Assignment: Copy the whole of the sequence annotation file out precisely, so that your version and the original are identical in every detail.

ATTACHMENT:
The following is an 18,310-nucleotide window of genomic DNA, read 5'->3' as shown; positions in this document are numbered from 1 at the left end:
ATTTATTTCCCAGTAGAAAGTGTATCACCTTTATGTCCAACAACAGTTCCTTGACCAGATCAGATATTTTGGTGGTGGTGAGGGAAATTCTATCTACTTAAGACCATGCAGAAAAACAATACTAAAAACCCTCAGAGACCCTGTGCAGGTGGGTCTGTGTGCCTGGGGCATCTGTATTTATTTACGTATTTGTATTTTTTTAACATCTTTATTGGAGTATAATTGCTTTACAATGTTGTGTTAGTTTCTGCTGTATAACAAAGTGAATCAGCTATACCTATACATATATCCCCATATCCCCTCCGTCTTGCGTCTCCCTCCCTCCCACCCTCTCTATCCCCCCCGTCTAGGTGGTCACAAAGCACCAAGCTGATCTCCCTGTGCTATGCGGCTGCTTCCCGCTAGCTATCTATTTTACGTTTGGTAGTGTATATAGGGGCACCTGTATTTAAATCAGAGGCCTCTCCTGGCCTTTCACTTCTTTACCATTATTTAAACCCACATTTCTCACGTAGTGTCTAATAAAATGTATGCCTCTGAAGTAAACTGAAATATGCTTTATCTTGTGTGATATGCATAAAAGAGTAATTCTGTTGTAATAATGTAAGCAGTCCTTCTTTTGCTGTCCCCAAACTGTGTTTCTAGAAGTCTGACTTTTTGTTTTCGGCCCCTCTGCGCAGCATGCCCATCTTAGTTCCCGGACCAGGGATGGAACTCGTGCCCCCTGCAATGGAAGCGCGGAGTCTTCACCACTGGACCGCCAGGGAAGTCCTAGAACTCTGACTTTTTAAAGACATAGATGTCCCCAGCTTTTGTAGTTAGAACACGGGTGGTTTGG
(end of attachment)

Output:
The following is an 18,310-nucleotide window of genomic DNA, read 5'->3' as shown; positions in this document are numbered from 1 at the left end:
ATTTATTTCCCAGTAGAAAGTGTATCACCTTTATGTCCAACAACAGTTCCTTGACCAGATCAGATATTTTGGTGGTGGTGAGGGAAATTCTATCTACTTAAGACCATGCAGAAAAACAATACTAAAAACCCTCAGAGACCCTGTGCAGGTGGGTCTGTGTGCCTGGGGCATCTGTATTTATTTACGTATTTGTATTTTTTTAACATCTTTATTGGAGTATAATTGCTTTACAATGTTGTGTTAGTTTCTGCTGTATAACAAAGTGAATCAGCTATACCTATACATATATCCCCATATCCCCTCCGTCTTGCGTCTCCCTCCCTCCCACCCTCTCTATCCCCCCCGTCTAGGTGGTCACAAAGCACCAAGCTGATCTCCCTGTGCTATGCGGCTGCTTCCCGCTAGCTATCTATTTTACGTTTGGTAGTGTATATAGGGGCACCTGTATTTAAATCAGAGGCCTCTCCTGGCCTTTCACTTCTTTACCATTATTTAAACCCACATTTCTCACGTAGTGTCTAATAAAATGTATGCCTCTGAAGTAAACTGAAATATGCTTTATCTTGTGTGATATGCATAAAAGAGTAATTCTGTTGTAATAATGTAAGCAGTCCTTCTTTTGCTGTCCCCAAACTGTGTTTCTAGAAGTCTGACTTTTTGTTTTCGGCCCCTCTGCGCAGCATGCCCATCTTAGTTCCCGGACCAGGGATGGAACTCGTGCCCCCTGCAATGGAAGCGCGGAGTCTTCACCACTGGACCGCCAGGGAAGTCCTAGAACTCTGACTTTTTAAAGACATAGATGTCCCCAGCTTTTGTAGTTAGAACACGGGTGGTTTGG